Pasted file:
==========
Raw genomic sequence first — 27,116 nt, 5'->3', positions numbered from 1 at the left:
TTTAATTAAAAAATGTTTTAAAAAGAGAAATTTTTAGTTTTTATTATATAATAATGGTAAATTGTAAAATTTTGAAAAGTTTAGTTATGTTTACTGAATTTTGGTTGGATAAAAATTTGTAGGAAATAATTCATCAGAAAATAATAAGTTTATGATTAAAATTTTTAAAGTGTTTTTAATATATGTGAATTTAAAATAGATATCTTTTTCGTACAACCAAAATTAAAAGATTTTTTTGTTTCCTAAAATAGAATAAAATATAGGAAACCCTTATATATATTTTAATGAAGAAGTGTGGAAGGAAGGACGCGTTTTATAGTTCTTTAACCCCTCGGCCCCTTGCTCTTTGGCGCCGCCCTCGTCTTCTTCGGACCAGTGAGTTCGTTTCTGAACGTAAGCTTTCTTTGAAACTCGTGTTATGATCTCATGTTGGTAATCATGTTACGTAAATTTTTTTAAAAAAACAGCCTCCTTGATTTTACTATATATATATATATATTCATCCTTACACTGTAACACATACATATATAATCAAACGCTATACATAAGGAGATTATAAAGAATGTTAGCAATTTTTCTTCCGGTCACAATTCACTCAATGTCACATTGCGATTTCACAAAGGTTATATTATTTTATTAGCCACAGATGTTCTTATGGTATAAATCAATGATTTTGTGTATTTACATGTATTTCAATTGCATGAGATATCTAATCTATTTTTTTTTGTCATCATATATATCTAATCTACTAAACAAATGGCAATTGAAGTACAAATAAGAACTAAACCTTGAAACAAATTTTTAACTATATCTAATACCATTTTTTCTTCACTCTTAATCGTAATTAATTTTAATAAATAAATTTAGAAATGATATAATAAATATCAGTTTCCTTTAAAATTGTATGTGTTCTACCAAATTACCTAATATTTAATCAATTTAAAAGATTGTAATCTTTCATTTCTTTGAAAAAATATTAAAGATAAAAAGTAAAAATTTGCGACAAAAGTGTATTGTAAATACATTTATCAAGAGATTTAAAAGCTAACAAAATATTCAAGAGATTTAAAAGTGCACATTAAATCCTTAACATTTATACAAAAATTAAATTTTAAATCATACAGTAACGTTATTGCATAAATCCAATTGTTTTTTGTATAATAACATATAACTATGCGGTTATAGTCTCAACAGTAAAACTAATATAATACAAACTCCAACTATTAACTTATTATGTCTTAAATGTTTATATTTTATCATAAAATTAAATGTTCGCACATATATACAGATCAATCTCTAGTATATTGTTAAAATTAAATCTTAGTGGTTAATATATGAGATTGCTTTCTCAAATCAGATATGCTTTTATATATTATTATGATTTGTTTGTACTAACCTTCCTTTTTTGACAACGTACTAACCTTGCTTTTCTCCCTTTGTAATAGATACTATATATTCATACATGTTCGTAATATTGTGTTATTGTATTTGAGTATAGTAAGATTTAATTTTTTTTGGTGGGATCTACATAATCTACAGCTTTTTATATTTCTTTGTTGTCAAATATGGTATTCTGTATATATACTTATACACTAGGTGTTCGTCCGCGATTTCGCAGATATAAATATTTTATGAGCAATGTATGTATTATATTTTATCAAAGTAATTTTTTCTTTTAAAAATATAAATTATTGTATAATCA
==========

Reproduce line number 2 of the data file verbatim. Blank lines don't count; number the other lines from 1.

TTTAATTAAAAAATGTTTTAAAAAGAGAAATTTTTAGTTTTTATTATATAATAATGGTAAATTGTAAAATTTTGAAAAGTTTAGTTATGTTTACTGAATTTTGGTTGGATAAAAATTTGTAGGAAATAATTCATCAGAAAATAATAAGTTTATGATTAAAATTTTTAAAGTGTTTTTAATATATGTGAATTTAAAATAGATATCTTTTTCGTACAACCAAAATTAAAAGATTTTTTTGTTTCCTAAAATAGAATAAAATATAGGAAACCCTTATATATATTTTAATGAAGAAGTGTGGAAGGAAGGACGCGTTTTATAGTTCTTTAACCCCTCGGCCCCTTGCTCTTTGGCGCCGCCCTCGTCTTCTTCGGACCAGTGAGTTCGTTTCTGAACGTAAGCTTTCTTTGAAACTCGTGTTATGATCTCATGTTGGTAATCATGTTACGTAAATTTTTTTAAAAAAACAGCCTCCTTGATTTTACTATATATATATATATATTCATCCTTACACTGTAACACATACATATATAATCAAACGCTATACATAAGGAGATTATAAAGAATGTTAGCAATTTTTCTTCCGGTCACAATTCACTCAATGTCACATTGCGATTTCACAAAGGTTATATTATTTTATTAGCCACAGATGTTCTTATGGTATAAATCAATGATTTTGTGTATTTACATGTATTTCAATTGCATGAGATATCTAATCTATTTTTTTTTGTCATCATATATATCTAATCTACTAAACAAATGGCAATTGAAGTACAAATAAGAACTAAACCTTGAAACAAATTTTTAACTATATCTAATACCATTTTTTCTTCACTCTTAATCGTAATTAATTTTAATAAATAAATTTAGAAATGATATAATAAATATCAGTTTCCTTTAAAATTGTATGTGTTCTACCAAATTACCTAATATTTAATCAATTTAAAAGATTGTAATCTTTCATTTCTTTGAAAAAATATTAAAGATAAAAAGTAAAAATTTGCGACAAAAGTGTATTGTAAATACATTTATCAAGAGATTTAAAAGCTAACAAAATATTCAAGAGATTTAAAAGTGCACATTAAATCCTTAACATTTATACAAAAATTAAATTTTAAATCATACAGTAACGTTATTGCATAAATCCAATTGTTTTTTGTATAATAACATATAACTATGCGGTTATAGTCTCAACAGTAAAACTAATATAATACAAACTCCAACTATTAACTTATTATGTCTTAAATGTTTATATTTTATCATAAAATTAAATGTTCGCACATATATACAGATCAATCTCTAGTATATTGTTAAAATTAAATCTTAGTGGTTAATATATGAGATTGCTTTCTCAAATCAGATATGCTTTTATATATTATTATGATTTGTTTGTACTAACCTTCCTTTTTTGACAACGTACTAACCTTGCTTTTCTCCCTTTGTAATAGATACTATATATTCATACATGTTCGTAATATTGTGTTATTGTATTTGAGTATAGTAAGATTTAATTTTTTTTGGTGGGATCTACATAATCTACAGCTTTTTATATTTCTTTGTTGTCAAATATGGTATTCTGTATATATACTTATACACTAGGTGTTCGTCCGCGATTTCGCAGATATAAATATTTTATGAGCAATGTATGTATTATATTTTATCAAAGTAATTTTTTCTTTTAAAAATATAAATTATTGTATAATCA